What exactly is the Socratic method? Asking questions?
Why do I hear so much fearful talk of the Socratic method in law school?
What happens if you just say, "I don't know?"
I don't really expect experienced answers, but I am very interested in the perceived fears (whether they are true of not).
The Socratic Method scares people because
- it's completely new and bizarre to most people; there's no one answer that you can give the professor that can force him/her to stop quizzing you, he'll just alter the facts a bit and ask how the case would have come out in light of the changed facts - it becomes a matter of whenever the prof decides to move on, either because you have done satisfactorily, or because further probing is just a waste of the class' time, since you are being thick-headed
- it's almost impossible to feel adequately prepared
- your intellect + level of preparation + quick-wittedness are simultaneously on display in front of dozens of rivals, some of whom you may feel are not rooting for you...
- if you admit to being unprepared, your professor will likely call you aside after class and warn you to be damn well prepared next time
- some professors never announce when your turn will be, thus forcing you to prepare your ass off each class until your turn finally arrives, which may be at the end of the term - that's brutal.
Here's a capsule summary from Princeton Review:http://www.princetonreview.com/law/research/articles/life/socratic.asp
The Socratic Method
As unfamiliar as the case method will be to most 1Ls, the real source of anxiety is the way the professor presents it. Simply put, Socratic instruction entails directed questioning and limited lecturing. There are law professors who are alleged to have gone an entire semester without uttering a declarative statement. Though the Socratic Method has passed out of vogue in the last decade, it remains a common instruction style in many law schools. The case method already places a dizzying burden on a 1L, but when combined with the Socratic Method, it leaves many feeling helpless.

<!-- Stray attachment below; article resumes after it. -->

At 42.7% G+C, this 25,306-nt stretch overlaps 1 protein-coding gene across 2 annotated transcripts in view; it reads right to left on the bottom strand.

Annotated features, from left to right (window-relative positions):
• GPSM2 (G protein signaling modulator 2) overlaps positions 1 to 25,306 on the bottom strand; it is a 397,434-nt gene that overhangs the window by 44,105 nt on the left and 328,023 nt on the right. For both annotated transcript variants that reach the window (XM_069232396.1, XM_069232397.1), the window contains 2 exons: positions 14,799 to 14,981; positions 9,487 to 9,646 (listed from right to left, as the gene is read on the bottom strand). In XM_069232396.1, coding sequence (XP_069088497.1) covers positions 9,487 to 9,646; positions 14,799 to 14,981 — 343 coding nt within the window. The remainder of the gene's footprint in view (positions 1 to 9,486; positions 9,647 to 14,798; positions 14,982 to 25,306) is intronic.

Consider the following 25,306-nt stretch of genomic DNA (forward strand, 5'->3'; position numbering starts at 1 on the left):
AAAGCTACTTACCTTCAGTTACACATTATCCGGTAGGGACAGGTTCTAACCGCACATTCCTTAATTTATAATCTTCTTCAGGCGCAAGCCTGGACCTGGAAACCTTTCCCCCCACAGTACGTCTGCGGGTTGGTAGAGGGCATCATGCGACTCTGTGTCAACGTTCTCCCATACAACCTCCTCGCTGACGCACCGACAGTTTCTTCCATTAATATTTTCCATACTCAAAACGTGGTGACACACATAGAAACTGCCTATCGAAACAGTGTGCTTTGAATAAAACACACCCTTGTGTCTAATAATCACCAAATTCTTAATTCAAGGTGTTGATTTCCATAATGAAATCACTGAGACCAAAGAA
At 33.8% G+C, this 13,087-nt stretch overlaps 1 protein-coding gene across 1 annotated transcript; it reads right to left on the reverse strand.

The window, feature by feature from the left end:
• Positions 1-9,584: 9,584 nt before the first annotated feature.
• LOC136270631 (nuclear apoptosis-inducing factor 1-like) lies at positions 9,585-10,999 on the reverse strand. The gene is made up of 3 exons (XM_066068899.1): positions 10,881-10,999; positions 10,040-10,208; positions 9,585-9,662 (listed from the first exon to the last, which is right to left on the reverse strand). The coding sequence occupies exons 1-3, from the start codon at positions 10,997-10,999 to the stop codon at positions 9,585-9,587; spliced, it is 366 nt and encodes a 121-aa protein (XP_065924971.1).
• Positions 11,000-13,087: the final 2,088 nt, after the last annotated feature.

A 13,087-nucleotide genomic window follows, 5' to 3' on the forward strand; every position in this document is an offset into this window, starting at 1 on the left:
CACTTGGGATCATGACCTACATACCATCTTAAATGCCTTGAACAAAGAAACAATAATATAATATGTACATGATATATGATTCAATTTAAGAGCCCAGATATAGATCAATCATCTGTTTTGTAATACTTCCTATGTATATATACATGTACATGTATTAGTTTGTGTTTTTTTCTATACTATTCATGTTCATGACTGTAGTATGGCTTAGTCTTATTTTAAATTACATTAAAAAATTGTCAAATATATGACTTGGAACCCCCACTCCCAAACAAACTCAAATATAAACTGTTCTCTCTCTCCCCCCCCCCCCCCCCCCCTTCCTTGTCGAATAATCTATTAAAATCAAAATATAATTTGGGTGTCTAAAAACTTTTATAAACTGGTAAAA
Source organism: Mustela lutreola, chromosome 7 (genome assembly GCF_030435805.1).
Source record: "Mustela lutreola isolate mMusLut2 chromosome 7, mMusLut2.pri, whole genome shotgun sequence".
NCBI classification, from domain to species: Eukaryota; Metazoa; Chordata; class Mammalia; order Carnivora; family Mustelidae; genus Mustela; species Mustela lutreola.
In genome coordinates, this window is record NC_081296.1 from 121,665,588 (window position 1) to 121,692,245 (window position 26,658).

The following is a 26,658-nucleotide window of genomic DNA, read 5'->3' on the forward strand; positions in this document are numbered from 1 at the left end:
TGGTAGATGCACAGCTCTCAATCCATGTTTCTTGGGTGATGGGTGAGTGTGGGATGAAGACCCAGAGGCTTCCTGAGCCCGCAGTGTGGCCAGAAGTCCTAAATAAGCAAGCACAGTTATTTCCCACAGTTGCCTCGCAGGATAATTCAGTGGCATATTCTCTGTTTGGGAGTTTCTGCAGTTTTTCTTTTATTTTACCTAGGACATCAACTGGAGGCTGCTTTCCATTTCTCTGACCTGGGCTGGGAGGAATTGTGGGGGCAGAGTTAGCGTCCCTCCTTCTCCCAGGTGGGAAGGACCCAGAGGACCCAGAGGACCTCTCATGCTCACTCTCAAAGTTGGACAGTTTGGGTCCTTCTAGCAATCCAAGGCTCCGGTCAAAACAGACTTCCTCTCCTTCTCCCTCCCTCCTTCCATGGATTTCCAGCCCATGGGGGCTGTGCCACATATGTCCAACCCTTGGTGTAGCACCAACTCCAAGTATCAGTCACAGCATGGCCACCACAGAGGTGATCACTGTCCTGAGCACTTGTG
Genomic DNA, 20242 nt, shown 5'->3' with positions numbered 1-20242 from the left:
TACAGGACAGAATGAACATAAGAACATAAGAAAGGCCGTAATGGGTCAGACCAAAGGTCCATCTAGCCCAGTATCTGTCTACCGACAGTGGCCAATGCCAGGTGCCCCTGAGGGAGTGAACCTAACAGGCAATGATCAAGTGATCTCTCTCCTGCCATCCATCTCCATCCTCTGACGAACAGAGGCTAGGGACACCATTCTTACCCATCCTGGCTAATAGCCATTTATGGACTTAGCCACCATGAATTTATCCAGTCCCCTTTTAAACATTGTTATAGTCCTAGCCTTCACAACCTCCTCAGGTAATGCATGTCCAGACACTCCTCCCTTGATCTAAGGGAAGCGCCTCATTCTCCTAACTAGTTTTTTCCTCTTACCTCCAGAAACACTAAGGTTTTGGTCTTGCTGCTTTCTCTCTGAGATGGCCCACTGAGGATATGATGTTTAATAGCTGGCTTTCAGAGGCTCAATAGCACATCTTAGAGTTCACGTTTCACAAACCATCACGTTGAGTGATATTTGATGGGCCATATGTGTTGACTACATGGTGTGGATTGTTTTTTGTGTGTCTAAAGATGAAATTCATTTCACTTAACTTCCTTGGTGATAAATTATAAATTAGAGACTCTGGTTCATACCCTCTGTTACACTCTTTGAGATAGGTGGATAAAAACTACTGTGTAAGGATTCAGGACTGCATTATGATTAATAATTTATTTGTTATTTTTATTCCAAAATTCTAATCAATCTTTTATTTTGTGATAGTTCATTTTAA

How it Works
Generally, the Socratic professor invites a student to attempt a cogent summary of a case assigned for that day's class. Regardless of the accuracy and thoroughness of the student's initial response, he or she is then grilled on details overlooked or issues unresolved. A professor will often manipulate the facts of the actual case at hand into a hypothetical case that may or may not have demanded a different decision by the court.
At its best, this approach forces a reasonably well-prepared student to go beyond the immediately apparent issues in a given case to consider its broader implications. The dialogue between the effective Socratic instructor and his victim-of- the-moment will also force non-participating students to question their underlying assumptions of the case under discussion. It also hones the law student's critical reasoning skills and prepares her to litigate before tough judges.
At its worst, the Socratic Method subjects an unprepared student to ruthless scrutiny and fosters an unhealthy adversarial relationship between an instructor and his students.
This article was excerpted from Best Law Schools, 1999 Edition, by Ian Van Tuyl.